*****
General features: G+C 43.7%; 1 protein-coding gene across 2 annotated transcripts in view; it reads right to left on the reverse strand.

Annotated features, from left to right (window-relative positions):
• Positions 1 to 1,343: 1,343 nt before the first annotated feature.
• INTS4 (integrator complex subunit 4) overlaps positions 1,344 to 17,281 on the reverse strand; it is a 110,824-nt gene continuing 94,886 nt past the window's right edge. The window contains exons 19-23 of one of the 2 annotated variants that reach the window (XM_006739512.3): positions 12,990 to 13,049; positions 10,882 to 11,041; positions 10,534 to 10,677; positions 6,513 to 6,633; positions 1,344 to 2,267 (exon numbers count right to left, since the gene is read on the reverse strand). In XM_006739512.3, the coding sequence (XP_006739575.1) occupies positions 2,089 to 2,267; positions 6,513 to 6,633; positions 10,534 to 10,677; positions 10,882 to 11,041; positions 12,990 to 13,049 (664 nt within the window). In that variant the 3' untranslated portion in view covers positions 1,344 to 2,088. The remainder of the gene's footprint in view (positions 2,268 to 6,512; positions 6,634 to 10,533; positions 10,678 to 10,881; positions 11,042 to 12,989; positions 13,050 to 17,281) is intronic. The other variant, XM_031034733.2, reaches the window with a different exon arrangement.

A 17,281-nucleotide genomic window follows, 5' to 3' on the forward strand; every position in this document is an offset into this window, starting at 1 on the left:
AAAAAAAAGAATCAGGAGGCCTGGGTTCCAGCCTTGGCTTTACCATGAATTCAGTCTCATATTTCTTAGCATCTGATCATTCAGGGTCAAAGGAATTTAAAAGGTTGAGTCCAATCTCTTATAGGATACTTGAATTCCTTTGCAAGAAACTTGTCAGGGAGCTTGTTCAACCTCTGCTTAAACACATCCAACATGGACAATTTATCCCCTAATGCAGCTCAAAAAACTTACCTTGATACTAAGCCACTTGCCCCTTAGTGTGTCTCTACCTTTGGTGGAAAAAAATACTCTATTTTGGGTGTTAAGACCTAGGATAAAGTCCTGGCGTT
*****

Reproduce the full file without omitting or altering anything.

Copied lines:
General features: G+C 43.7%; 1 protein-coding gene across 2 annotated transcripts in view; it reads right to left on the reverse strand.

Annotated features, from left to right (window-relative positions):
• Positions 1 to 1,343: 1,343 nt before the first annotated feature.
• INTS4 (integrator complex subunit 4) overlaps positions 1,344 to 17,281 on the reverse strand; it is a 110,824-nt gene continuing 94,886 nt past the window's right edge. The window contains exons 19-23 of one of the 2 annotated variants that reach the window (XM_006739512.3): positions 12,990 to 13,049; positions 10,882 to 11,041; positions 10,534 to 10,677; positions 6,513 to 6,633; positions 1,344 to 2,267 (exon numbers count right to left, since the gene is read on the reverse strand). In XM_006739512.3, the coding sequence (XP_006739575.1) occupies positions 2,089 to 2,267; positions 6,513 to 6,633; positions 10,534 to 10,677; positions 10,882 to 11,041; positions 12,990 to 13,049 (664 nt within the window). In that variant the 3' untranslated portion in view covers positions 1,344 to 2,088. The remainder of the gene's footprint in view (positions 2,268 to 6,512; positions 6,634 to 10,533; positions 10,678 to 10,881; positions 11,042 to 12,989; positions 13,050 to 17,281) is intronic. The other variant, XM_031034733.2, reaches the window with a different exon arrangement.

A 17,281-nucleotide genomic window follows, 5' to 3' on the forward strand; every position in this document is an offset into this window, starting at 1 on the left:
AAAAAAAAGAATCAGGAGGCCTGGGTTCCAGCCTTGGCTTTACCATGAATTCAGTCTCATATTTCTTAGCATCTGATCATTCAGGGTCAAAGGAATTTAAAAGGTTGAGTCCAATCTCTTATAGGATACTTGAATTCCTTTGCAAGAAACTTGTCAGGGAGCTTGTTCAACCTCTGCTTAAACACATCCAACATGGACAATTTATCCCCTAATGCAGCTCAAAAAACTTACCTTGATACTAAGCCACTTGCCCCTTAGTGTGTCTCTACCTTTGGTGGAAAAAAATACTCTATTTTGGGTGTTAAGACCTAGGATAAAGTCCTGGCGTT